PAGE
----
“The first time is cognition. The second time is recognition.” –Marshall McLuhan
Juji gatame is a core skill for all combat sports. The study of this armlock teaches fundamental skills that go beyond simply stretching an opponent’s arm. It is a useful, reliable tool with a high rate of success used in all combat sports and can be used by both male and female athletes in all weight classes.
Juji gatame is also a fighting skill. The intention behind learning how to fight is of learning how to fight is different than learning any other sport or activity. Sports (and life in general) can be stressful enough, but the stress that is present in a real fight or a fight in a sporting context is much greater. How a person trains, practices, or learns directly affects how he or she will perform under pressure. People sometimes say that they will “rise to the occasion” under a stressful situation. That’s not true. You don’t ever rise to the occasion. You rise to your level of training. The better you prepare in your training, the better you will do under stress.
There’s a lot of stress in any form of fighting. Whether it’s a combat sport or real combat, stress is always present. Only a person who is a sociopath or a person who is totally oblivious or naïve about the situation will not feel stress in a fight. The better we train in a realistic, functional manner, the better prepared we will be for the real thing.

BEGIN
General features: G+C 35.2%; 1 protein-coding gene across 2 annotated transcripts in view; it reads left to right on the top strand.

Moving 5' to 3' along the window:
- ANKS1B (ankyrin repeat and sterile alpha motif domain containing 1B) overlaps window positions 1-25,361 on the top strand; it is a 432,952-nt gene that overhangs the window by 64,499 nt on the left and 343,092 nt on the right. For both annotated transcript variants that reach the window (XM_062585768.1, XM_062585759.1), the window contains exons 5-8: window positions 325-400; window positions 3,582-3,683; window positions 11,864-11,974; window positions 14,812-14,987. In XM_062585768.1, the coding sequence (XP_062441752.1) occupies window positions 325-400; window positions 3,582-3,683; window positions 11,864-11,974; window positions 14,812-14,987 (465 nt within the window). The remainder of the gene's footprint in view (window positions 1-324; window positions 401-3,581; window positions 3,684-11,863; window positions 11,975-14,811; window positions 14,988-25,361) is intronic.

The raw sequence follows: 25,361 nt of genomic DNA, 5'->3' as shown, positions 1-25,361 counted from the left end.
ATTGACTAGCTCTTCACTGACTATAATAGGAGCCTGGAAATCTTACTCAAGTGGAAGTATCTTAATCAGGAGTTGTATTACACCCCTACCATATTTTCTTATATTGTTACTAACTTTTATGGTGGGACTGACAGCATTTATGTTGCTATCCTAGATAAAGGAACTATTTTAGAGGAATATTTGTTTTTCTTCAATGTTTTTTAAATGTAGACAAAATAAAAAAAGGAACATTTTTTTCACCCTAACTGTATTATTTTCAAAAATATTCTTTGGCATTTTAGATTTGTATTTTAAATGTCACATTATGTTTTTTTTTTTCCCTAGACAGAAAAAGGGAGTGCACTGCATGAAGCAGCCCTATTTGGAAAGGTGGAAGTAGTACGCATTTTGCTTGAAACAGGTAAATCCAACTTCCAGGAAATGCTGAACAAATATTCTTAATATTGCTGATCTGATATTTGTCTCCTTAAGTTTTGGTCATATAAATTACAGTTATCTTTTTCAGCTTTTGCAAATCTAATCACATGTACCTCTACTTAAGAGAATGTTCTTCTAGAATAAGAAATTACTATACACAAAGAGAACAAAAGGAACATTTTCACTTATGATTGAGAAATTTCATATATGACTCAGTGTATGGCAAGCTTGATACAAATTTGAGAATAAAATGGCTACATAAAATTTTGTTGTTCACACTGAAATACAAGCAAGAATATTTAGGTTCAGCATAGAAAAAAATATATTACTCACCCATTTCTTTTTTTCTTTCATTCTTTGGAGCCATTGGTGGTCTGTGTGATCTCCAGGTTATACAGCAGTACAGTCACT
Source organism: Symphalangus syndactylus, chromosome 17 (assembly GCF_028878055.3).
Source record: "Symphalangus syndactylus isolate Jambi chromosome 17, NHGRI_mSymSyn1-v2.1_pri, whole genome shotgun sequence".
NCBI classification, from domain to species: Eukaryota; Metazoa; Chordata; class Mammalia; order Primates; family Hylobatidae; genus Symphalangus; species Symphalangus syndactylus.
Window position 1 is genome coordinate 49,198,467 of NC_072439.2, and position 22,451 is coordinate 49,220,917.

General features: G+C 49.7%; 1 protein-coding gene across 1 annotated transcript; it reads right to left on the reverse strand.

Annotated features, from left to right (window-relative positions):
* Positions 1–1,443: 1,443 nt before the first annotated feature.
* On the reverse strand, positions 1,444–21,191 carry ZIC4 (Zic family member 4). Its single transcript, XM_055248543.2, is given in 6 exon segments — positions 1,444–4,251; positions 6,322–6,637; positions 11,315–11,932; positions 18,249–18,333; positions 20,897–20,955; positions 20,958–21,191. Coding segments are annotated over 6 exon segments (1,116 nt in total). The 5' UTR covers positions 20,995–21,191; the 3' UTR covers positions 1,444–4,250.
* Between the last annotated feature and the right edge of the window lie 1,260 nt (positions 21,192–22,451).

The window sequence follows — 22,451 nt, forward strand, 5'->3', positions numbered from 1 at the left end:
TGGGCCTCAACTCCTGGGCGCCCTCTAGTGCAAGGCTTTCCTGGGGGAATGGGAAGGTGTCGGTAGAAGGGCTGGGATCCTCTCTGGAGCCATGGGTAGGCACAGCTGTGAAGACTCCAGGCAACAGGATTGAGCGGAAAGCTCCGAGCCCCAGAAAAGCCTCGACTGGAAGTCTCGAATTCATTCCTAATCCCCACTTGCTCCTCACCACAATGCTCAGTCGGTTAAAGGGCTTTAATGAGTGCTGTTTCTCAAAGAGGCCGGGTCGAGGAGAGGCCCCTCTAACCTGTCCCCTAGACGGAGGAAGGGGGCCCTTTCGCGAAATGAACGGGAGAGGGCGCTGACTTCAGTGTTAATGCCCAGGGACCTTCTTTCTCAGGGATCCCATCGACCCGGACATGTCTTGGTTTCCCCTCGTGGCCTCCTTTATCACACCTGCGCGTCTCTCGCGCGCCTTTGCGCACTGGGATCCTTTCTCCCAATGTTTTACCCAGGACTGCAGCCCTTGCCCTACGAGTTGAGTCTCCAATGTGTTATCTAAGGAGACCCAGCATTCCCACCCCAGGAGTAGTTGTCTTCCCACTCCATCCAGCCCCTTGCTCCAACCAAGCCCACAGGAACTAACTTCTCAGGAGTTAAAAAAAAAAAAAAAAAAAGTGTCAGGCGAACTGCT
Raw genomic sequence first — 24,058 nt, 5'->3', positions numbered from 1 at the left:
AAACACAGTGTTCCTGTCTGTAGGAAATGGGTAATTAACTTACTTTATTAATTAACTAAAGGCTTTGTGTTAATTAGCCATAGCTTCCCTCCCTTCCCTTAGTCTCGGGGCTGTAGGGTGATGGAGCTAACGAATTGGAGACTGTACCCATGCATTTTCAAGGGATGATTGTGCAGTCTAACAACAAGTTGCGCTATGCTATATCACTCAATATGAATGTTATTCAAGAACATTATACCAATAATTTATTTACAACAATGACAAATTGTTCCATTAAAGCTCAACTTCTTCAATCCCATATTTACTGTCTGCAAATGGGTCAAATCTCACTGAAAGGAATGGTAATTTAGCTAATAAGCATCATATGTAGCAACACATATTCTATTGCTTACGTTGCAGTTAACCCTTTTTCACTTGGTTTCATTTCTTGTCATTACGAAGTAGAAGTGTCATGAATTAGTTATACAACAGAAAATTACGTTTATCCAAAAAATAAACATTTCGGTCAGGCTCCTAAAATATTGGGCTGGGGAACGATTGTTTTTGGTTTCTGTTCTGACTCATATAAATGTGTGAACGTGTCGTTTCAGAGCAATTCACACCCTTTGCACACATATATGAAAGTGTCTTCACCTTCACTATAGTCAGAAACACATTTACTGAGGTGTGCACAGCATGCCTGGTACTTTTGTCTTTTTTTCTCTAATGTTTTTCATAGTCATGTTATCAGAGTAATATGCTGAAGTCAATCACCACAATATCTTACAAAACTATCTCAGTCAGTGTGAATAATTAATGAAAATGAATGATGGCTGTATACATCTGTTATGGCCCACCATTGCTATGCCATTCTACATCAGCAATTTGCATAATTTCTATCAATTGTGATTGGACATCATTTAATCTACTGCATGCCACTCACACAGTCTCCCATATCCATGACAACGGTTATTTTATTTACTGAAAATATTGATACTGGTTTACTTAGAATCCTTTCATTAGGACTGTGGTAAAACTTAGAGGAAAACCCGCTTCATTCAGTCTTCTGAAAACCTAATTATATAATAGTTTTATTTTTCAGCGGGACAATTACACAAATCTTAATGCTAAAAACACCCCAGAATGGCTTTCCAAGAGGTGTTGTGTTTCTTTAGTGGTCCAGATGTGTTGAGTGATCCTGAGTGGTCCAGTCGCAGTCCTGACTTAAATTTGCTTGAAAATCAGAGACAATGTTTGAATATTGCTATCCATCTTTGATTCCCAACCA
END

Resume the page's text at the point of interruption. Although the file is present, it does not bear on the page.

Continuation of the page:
Fundamental, core skills are vital as a basis of all training and skill learning, and the serious, realistic study, and practice of these fundamental skills in functional and efficient applications prepare an athlete or student for the real world of fighting, either in sport combat or in real combat. Effective practice produces effective results.
Train Hard—Be Smart
A major key to success is structured, disciplined, and effective training. Train hard, but be sure to train smart. Simply showing up to the dojo or gym and rolling with the other guys may be fun, but if that’s all you do, you are not getting the most out of your training time. The main point here is that drill training and working on technical skills of new (and already-learned) moves and techniques, along with structured free practice (call it what you want: randori, rolling, going live, or any other term used in your sport) get the best results. Structured training also keeps injuries in training to a minimum and focuses the athletes and coaches on the ultimate goals they have, both immediate goals and long-term goals. Training time is limited; we all have lives to lead, so getting the most out of the time you are on the mat or in the gym is vital to your success.